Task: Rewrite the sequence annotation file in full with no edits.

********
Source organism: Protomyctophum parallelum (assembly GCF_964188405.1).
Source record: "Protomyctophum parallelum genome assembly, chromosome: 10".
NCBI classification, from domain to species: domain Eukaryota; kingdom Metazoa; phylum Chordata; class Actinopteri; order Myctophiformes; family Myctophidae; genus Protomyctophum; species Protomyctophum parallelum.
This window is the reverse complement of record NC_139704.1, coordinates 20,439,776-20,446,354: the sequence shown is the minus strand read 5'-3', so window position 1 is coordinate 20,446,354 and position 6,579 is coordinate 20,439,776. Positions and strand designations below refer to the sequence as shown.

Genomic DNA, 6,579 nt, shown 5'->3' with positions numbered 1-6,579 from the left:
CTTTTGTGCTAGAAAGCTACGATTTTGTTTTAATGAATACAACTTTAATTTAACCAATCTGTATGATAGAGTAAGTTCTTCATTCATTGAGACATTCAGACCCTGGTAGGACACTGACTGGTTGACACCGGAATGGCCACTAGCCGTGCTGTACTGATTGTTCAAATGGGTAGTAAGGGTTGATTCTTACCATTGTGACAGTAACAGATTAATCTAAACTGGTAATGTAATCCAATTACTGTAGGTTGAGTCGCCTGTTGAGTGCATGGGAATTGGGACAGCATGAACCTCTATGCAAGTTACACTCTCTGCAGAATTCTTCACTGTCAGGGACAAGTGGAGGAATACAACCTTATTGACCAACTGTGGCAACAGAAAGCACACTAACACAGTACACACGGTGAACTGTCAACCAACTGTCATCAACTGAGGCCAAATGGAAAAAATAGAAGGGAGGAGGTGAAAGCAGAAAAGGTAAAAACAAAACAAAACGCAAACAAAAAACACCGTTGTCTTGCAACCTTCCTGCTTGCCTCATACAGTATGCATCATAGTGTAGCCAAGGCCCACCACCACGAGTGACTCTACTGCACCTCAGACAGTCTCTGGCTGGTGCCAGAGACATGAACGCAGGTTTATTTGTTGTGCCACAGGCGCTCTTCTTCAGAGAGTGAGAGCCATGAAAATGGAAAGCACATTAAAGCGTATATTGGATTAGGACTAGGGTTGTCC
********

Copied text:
Source organism: Protomyctophum parallelum (assembly GCF_964188405.1).
Source record: "Protomyctophum parallelum genome assembly, chromosome: 10".
NCBI classification, from domain to species: domain Eukaryota; kingdom Metazoa; phylum Chordata; class Actinopteri; order Myctophiformes; family Myctophidae; genus Protomyctophum; species Protomyctophum parallelum.
This window is the reverse complement of record NC_139704.1, coordinates 20,439,776-20,446,354: the sequence shown is the minus strand read 5'-3', so window position 1 is coordinate 20,446,354 and position 6,579 is coordinate 20,439,776. Positions and strand designations below refer to the sequence as shown.

Genomic DNA, 6,579 nt, shown 5'->3' with positions numbered 1-6,579 from the left:
CTTTTGTGCTAGAAAGCTACGATTTTGTTTTAATGAATACAACTTTAATTTAACCAATCTGTATGATAGAGTAAGTTCTTCATTCATTGAGACATTCAGACCCTGGTAGGACACTGACTGGTTGACACCGGAATGGCCACTAGCCGTGCTGTACTGATTGTTCAAATGGGTAGTAAGGGTTGATTCTTACCATTGTGACAGTAACAGATTAATCTAAACTGGTAATGTAATCCAATTACTGTAGGTTGAGTCGCCTGTTGAGTGCATGGGAATTGGGACAGCATGAACCTCTATGCAAGTTACACTCTCTGCAGAATTCTTCACTGTCAGGGACAAGTGGAGGAATACAACCTTATTGACCAACTGTGGCAACAGAAAGCACACTAACACAGTACACACGGTGAACTGTCAACCAACTGTCATCAACTGAGGCCAAATGGAAAAAATAGAAGGGAGGAGGTGAAAGCAGAAAAGGTAAAAACAAAACAAAACGCAAACAAAAAACACCGTTGTCTTGCAACCTTCCTGCTTGCCTCATACAGTATGCATCATAGTGTAGCCAAGGCCCACCACCACGAGTGACTCTACTGCACCTCAGACAGTCTCTGGCTGGTGCCAGAGACATGAACGCAGGTTTATTTGTTGTGCCACAGGCGCTCTTCTTCAGAGAGTGAGAGCCATGAAAATGGAAAGCACATTAAAGCGTATATTGGATTAGGACTAGGGTTGTCC